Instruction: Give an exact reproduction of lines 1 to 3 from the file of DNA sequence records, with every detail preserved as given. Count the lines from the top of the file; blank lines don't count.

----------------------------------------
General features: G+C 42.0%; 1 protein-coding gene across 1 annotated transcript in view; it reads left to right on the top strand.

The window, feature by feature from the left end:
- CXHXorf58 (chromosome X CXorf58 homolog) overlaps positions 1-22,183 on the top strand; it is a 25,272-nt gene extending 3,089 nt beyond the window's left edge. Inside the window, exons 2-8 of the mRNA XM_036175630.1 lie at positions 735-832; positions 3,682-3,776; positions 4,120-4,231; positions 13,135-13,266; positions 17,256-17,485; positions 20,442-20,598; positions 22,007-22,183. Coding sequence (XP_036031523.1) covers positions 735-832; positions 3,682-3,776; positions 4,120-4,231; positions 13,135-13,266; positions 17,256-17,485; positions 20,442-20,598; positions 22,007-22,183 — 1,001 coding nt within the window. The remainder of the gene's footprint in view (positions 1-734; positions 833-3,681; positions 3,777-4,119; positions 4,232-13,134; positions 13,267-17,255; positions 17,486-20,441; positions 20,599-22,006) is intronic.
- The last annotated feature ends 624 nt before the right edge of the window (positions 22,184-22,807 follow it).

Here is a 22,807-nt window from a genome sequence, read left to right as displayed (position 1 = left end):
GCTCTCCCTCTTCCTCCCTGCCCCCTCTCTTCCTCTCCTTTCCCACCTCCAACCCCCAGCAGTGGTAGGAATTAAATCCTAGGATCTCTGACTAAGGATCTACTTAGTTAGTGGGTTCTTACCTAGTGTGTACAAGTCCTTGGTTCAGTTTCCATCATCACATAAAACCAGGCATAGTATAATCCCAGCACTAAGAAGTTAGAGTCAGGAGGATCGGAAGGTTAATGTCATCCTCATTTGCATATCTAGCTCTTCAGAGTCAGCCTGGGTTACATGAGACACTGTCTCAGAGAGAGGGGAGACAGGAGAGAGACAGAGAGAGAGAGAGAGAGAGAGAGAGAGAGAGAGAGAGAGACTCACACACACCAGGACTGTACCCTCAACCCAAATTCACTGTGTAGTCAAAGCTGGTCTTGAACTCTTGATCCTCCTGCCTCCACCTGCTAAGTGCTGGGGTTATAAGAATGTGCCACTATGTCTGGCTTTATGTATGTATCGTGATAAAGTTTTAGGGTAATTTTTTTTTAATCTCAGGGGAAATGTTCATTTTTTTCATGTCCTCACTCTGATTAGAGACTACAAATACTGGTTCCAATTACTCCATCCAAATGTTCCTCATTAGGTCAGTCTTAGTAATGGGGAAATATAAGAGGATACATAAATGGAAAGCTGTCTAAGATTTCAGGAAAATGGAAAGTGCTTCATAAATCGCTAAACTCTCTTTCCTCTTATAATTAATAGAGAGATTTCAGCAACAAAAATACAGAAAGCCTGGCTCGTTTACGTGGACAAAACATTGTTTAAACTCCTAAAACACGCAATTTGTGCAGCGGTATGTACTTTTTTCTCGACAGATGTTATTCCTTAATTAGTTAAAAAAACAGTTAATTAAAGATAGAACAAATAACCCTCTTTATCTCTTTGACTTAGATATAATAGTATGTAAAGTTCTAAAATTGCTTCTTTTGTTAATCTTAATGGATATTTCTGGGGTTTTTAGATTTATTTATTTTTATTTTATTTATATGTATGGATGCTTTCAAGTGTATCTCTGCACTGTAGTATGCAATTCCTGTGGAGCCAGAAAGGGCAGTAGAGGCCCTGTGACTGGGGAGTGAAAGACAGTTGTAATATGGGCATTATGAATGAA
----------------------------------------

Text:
General features: G+C 42.0%; 1 protein-coding gene across 1 annotated transcript in view; it reads left to right on the top strand.

The window, feature by feature from the left end:
- CXHXorf58 (chromosome X CXorf58 homolog) overlaps positions 1-22,183 on the top strand; it is a 25,272-nt gene extending 3,089 nt beyond the window's left edge. Inside the window, exons 2-8 of the mRNA XM_036175630.1 lie at positions 735-832; positions 3,682-3,776; positions 4,120-4,231; positions 13,135-13,266; positions 17,256-17,485; positions 20,442-20,598; positions 22,007-22,183. Coding sequence (XP_036031523.1) covers positions 735-832; positions 3,682-3,776; positions 4,120-4,231; positions 13,135-13,266; positions 17,256-17,485; positions 20,442-20,598; positions 22,007-22,183 — 1,001 coding nt within the window. The remainder of the gene's footprint in view (positions 1-734; positions 833-3,681; positions 3,777-4,119; positions 4,232-13,134; positions 13,267-17,255; positions 17,486-20,441; positions 20,599-22,006) is intronic.